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The Fact The Fed Changed Its Reaction Function Is Driving Markets

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The Fed Doubled Down on being Dovish – Helping Stocks Rise

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The Fed was dovish up to the June meeting.

The Fed was dovish at the June meeting.

In the week leading up to Chairman Powell’s testimony in D.C. we had some good data (like the strong non-farm payrolls data) that had some people concerned the Fed would back down on their dovishness.

They didn’t.&nbsp; Chairman Powell calmly address the politicians and re-iterated his commitment to drive inflation higher.

A lot of people are discussing how many rate cuts there will be?

What will the size of the rate cuts be?

I don’t think that matters at all. What matters is that the Fed’s &quot;Reaction Function&quot; has changed.

  • The Fed will be slow to tighten on signs of economic strength or inflation
  • The fed will be fast to ease on signs of economic weakness or deflation.

This new reaction function is supportive for equities.&nbsp; It doesn’t mean that equities won’t go down again, but it is supportive and must be fully taken into account by the market.&nbsp; I don’t think that has occurred yet.

It is unclear why the Fed has made such a U-turn in direction since December.

It could be as simple as the Fed painted themselves into a corner and felt compelled to stick to their new dovishness?

Maybe they have tweaked their models and realized they had rates set too high?

Maybe they all finally drank the inflation is good Kool-Aid?

Maybe, and this would be a lot more encouraging, they wanted to take pressure off the economy and markets so that the administration could play hard ball with China and&nbsp; not worry as much about the short-term economic impacts as the Fed’s easy money stance mitigates that risk to some degree.

If it is the latter reason, I’d be impressed and encouraged since I think it makes sense for the country and the economy in the longer run.&nbsp; I also think it would be a good reason to see this current strength last longer than it would otherwise.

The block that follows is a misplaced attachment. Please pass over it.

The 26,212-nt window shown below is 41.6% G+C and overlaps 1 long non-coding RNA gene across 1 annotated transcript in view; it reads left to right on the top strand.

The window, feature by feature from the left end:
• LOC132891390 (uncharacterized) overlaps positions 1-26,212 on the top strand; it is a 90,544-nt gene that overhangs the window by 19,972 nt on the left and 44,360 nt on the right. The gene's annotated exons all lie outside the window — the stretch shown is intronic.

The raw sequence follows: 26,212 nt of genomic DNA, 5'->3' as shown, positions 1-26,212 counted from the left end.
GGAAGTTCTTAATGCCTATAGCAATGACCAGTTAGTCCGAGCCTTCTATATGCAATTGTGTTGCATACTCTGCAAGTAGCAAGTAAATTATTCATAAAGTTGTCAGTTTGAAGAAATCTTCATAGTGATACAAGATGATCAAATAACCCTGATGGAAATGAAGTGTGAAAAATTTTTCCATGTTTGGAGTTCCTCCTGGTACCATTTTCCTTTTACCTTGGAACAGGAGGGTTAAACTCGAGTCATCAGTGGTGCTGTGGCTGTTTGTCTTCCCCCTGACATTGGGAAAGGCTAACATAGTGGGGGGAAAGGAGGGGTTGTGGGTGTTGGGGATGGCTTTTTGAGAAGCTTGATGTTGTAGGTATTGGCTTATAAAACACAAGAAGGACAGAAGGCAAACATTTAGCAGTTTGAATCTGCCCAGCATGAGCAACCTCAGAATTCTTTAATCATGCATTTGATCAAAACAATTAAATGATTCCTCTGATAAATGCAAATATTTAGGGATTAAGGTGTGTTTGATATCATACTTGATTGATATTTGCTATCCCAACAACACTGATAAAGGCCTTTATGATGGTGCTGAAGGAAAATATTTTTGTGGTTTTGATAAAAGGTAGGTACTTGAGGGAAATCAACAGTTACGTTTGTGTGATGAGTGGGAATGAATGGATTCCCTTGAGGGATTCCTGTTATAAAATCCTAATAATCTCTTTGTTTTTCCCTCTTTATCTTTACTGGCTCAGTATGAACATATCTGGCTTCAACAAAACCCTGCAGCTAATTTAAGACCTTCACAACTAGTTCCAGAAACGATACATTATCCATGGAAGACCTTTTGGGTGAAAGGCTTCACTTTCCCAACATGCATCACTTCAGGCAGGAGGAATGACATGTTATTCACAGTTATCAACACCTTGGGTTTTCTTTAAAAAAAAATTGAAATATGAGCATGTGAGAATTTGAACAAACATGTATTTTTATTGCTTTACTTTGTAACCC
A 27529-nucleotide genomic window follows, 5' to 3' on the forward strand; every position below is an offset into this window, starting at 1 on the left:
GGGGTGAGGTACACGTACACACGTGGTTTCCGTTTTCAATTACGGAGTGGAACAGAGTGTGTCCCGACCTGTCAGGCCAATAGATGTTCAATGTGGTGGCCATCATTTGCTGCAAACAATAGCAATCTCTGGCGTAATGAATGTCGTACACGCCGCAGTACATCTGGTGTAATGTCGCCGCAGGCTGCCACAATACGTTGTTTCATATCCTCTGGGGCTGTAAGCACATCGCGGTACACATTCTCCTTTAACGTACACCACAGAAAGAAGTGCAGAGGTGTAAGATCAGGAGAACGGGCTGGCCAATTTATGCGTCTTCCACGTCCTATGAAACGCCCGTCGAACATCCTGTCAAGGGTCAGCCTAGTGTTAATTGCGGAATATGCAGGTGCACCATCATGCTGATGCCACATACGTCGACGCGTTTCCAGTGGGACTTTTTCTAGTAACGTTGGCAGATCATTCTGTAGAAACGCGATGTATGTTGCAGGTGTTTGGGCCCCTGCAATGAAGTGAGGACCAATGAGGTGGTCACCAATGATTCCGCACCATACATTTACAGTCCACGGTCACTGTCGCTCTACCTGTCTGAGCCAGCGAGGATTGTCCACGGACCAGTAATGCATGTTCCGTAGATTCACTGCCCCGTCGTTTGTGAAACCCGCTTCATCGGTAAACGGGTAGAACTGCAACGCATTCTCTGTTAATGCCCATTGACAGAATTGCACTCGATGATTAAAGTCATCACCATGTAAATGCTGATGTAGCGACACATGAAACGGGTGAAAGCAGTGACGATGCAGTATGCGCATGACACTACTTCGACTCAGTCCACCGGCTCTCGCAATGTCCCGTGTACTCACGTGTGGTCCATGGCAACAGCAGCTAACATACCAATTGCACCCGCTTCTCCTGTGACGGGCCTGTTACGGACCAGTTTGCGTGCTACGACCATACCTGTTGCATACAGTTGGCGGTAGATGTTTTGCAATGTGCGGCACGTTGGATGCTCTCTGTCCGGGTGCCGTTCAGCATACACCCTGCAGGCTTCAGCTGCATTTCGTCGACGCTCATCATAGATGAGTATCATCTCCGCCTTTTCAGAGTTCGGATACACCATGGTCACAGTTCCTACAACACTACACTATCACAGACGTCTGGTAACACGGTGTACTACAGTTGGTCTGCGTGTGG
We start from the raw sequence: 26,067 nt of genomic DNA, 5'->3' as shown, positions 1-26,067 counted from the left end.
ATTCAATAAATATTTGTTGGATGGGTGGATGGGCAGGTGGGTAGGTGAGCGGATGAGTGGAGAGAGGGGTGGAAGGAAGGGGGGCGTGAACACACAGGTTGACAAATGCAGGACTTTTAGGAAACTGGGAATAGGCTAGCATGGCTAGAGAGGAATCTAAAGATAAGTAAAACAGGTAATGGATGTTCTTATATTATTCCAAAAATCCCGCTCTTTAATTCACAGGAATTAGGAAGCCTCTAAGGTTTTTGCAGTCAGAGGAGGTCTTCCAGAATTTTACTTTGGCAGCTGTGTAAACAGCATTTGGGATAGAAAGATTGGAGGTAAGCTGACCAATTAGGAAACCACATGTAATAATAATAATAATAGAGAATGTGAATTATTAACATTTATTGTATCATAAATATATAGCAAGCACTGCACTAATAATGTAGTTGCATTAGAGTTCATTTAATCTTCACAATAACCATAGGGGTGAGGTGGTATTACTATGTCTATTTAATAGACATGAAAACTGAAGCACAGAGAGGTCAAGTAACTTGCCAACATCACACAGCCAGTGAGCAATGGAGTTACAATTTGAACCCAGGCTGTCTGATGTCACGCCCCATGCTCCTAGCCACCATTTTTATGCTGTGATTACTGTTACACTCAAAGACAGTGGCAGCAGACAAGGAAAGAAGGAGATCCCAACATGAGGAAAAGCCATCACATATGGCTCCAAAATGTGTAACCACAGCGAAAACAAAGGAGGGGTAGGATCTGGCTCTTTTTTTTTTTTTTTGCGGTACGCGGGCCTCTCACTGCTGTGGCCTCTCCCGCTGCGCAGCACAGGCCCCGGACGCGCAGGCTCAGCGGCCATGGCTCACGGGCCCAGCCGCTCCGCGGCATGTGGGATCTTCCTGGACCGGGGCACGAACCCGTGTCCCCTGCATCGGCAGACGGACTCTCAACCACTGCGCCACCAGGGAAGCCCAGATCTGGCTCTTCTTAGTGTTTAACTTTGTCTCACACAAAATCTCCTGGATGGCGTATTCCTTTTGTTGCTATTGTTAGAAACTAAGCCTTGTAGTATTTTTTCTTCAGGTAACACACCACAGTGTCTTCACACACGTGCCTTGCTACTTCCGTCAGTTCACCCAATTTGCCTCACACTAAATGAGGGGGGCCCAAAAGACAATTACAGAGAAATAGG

In any case, it also confirms that it is far easier to say you want to kill the Fed Put than to actually kill it, since there are for more incentives for Fed chairs to be dovish than hawkish!

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The Fed Doubled Down on being Dovish – Helping Stocks Rise

Getty

The Fed was dovish up to the June meeting.

The Fed was dovish at the June meeting.

In the week leading up to Chairman Powell’s testimony in D.C. we had some good data (like the strong non-farm payrolls data) that had some people concerned the Fed would back down on their dovishness.

They didn’t.  Chairman Powell calmly address the politicians and re-iterated his commitment to drive inflation higher.

A lot of people are discussing how many rate cuts there will be?

What will the size of the rate cuts be?

I don’t think that matters at all. What matters is that the Fed’s “Reaction Function” has changed.

  • The Fed will be slow to tighten on signs of economic strength or inflation
  • The fed will be fast to ease on signs of economic weakness or deflation.

This new reaction function is supportive for equities.  It doesn’t mean that equities won’t go down again, but it is supportive and must be fully taken into account by the market.  I don’t think that has occurred yet.

It is unclear why the Fed has made such a U-turn in direction since December.

It could be as simple as the Fed painted themselves into a corner and felt compelled to stick to their new dovishness?

Maybe they have tweaked their models and realized they had rates set too high?

Maybe they all finally drank the inflation is good Kool-Aid?

Maybe, and this would be a lot more encouraging, they wanted to take pressure off the economy and markets so that the administration could play hard ball with China and  not worry as much about the short-term economic impacts as the Fed’s easy money stance mitigates that risk to some degree.

If it is the latter reason, I’d be impressed and encouraged since I think it makes sense for the country and the economy in the longer run.  I also think it would be a good reason to see this current strength last longer than it would otherwise.

In any case, it also confirms that it is far easier to say you want to kill the Fed Put than to actually kill it, since there are for more incentives for Fed chairs to be dovish than hawkish!

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